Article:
You can change your settings at any time via the Privacy Options, Unfortunately we have been unable to verify if you have consented to Spreaker cookies. To view this content you can use the button below to allow Spreaker cookies for this session only. Click to subscribe to the Sky News Daily wherever you get your podcasts BBC director-general Tim Davie said in a message to staff: “This will no doubt be a difficult time for many after a challenging few days.
I want to reassure you that our immediate concern is our duty of care to all involved.” South Wales Police then issued a statement saying they had also investigated allegations and had found no evidence of any criminal offences being committed. The Sun newspaper, which originally printed the claims, has since said it has “no plans to publish further allegations about Huw Edwards” and will co-operate with the BBC’s internal investigation process.
Read more: New claims Edwards sent ‘flirtatious messages’ to BBC staff The newsreader’s career so far Everything we know about allegations against him Please use Chrome browser for a more accessible video player Huw Edwards: Career at the BBC Edwards, 61, is one of the corporation’s most high-profile newsreaders and is currently on a salary of just over £430,000.
He has presented the flagship BBC News at Ten programme more than a dozen times since the claims were allegedly reported to the corporation on 19 May.
Why did Belfield stalk?
‘I love you, and there’s nothing you can do about it’: will jail silence Jeremy Vine’s stalker? W hen Alex Belfield was sent to prison for five and a half years last month for online stalking, his accusers cried with relief. Finally, respite from what for some had been a decade of near-constant abuse.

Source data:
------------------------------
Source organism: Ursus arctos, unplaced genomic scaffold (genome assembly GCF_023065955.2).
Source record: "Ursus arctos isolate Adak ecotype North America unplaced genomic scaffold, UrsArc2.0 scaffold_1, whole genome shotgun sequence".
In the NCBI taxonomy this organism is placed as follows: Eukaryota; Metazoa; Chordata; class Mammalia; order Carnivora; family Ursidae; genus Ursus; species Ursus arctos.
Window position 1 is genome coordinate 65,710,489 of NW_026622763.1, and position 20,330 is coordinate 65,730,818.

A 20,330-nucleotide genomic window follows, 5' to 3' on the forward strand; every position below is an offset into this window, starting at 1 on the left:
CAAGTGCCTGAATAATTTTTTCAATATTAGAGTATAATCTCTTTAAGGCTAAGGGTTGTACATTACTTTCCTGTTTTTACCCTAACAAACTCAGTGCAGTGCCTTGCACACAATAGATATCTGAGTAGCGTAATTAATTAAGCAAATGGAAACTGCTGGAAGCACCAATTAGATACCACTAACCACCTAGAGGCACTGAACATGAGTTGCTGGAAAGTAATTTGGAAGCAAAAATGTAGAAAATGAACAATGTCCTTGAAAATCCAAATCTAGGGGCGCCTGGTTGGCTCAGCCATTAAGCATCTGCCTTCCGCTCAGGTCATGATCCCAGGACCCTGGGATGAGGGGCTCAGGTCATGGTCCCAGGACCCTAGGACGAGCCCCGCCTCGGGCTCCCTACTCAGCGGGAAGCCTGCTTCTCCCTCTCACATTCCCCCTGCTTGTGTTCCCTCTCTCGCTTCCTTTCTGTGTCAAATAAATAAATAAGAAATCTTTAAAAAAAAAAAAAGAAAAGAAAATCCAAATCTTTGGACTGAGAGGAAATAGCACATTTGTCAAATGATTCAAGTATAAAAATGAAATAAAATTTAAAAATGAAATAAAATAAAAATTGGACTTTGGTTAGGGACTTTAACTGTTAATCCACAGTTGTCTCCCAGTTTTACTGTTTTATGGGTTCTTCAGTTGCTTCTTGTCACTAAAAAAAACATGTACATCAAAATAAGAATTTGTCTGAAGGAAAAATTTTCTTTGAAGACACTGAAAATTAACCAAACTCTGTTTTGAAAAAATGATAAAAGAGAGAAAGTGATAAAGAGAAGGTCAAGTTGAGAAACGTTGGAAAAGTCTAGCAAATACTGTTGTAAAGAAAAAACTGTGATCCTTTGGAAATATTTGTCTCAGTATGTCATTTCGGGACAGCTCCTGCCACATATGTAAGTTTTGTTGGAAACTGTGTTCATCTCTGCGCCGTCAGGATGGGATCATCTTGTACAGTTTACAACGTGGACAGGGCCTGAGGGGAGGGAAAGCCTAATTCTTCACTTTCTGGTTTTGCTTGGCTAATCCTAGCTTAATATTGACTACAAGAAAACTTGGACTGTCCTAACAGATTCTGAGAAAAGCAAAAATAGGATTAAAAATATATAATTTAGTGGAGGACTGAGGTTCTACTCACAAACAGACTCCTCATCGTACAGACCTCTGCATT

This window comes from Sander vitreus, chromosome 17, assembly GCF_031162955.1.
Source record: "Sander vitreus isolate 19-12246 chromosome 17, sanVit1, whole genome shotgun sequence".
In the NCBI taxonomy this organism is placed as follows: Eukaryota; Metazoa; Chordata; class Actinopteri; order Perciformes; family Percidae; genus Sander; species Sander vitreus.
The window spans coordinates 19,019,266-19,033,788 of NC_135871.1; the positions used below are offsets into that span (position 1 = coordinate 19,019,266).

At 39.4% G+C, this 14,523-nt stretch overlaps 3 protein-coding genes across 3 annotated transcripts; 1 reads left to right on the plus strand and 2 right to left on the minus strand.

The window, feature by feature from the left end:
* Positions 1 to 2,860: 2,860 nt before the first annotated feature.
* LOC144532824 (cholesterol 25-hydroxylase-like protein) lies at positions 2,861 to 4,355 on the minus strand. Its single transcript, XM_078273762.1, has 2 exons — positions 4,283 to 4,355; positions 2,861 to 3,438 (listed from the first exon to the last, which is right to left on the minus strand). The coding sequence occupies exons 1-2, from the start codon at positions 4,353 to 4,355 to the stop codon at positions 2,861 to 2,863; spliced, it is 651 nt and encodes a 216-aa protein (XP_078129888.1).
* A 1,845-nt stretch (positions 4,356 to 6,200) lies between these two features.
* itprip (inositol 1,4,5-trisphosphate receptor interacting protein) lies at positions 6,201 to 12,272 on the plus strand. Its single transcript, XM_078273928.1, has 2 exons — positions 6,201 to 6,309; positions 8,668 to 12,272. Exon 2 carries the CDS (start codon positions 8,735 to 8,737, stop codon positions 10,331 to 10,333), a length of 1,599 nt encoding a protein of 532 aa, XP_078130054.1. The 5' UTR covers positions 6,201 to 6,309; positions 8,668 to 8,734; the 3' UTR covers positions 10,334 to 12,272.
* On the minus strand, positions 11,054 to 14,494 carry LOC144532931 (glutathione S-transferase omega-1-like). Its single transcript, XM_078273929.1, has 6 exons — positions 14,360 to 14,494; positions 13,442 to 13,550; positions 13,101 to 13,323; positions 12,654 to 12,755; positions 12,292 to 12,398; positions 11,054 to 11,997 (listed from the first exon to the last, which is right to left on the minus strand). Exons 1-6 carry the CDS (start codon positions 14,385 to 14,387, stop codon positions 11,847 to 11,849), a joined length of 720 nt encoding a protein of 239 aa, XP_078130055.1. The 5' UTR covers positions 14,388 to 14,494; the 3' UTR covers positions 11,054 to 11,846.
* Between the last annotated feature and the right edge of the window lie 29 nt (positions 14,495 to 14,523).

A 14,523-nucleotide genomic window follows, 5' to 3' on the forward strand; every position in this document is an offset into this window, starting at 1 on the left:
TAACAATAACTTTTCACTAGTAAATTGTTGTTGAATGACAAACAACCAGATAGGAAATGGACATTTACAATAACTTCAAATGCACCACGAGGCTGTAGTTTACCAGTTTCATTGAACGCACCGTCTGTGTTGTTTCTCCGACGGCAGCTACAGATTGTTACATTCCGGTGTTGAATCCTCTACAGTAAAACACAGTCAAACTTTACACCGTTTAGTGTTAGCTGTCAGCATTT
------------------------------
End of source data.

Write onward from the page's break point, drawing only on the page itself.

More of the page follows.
- No more waking up in the middle of the night filled with dread about what he might have said about them to his then 373,000 subscribers or in bitter emails to their bosses or clients.
- For the TV presenter, the most high-profile target of arguably Britain’s most prolific troll, it would be the first time in several years that he could host a live phone-in without worrying that one of Belfield’s acolytes would hijack the programme to confront him with Belfield’s lies.
The relief was temporary. Within hours, a video appeared on Belfield’s “secret” video channel, accessible to anyone willing to pay him a pound a week. “If you are watching this, I have been sent to jail,” intoned Belfield in his Steve Wright meets Alan Partridge boom, standing in front of a skewwhiff union jack in the living room of his home, wearing one of his trademark jazzy shirts.
- For just over three minutes, the 42-year-old delivered a monologue in which he said he was in prison for simply “defending himself”.
- All he had done, he suggested, was challenge people who had said “things I believed to be untrue”.
- He had “never gone near anyone”, he insisted, and was not accused of threatening any violence.
Belfield compared his treatment with that of a police officer who had escaped jail despite being convicted of possessing child abuse images. “I’m clearly of more risk to this country than a man who is attracted to children,” he deadpanned. He ended with one of his catchphrases – “I love you, and there’s nothing you can do about it” – before making what to his victims was a sinister promise: “We will be back.” It was classic Belfield. Remorseless Belfield videos himself as he arrives at court in July. Photograph: Jacob King/PA The royal “we” was a frequent Belfield affectation, designed to give the impression that he sat at the top of an anti-woke multimedia empire in the mould. In court, he claimed to have nine employees, but who they are remains a mystery.
When not filming himself he would address his camera operator as “Tarquin”. He would invite viewers to send in fan mail not to any registered office but to his local pub, whose landlady he described as his “receptionist”. To those who had been monitoring Belfield’s output for the past few years, it was no surprise that he wanted the final word.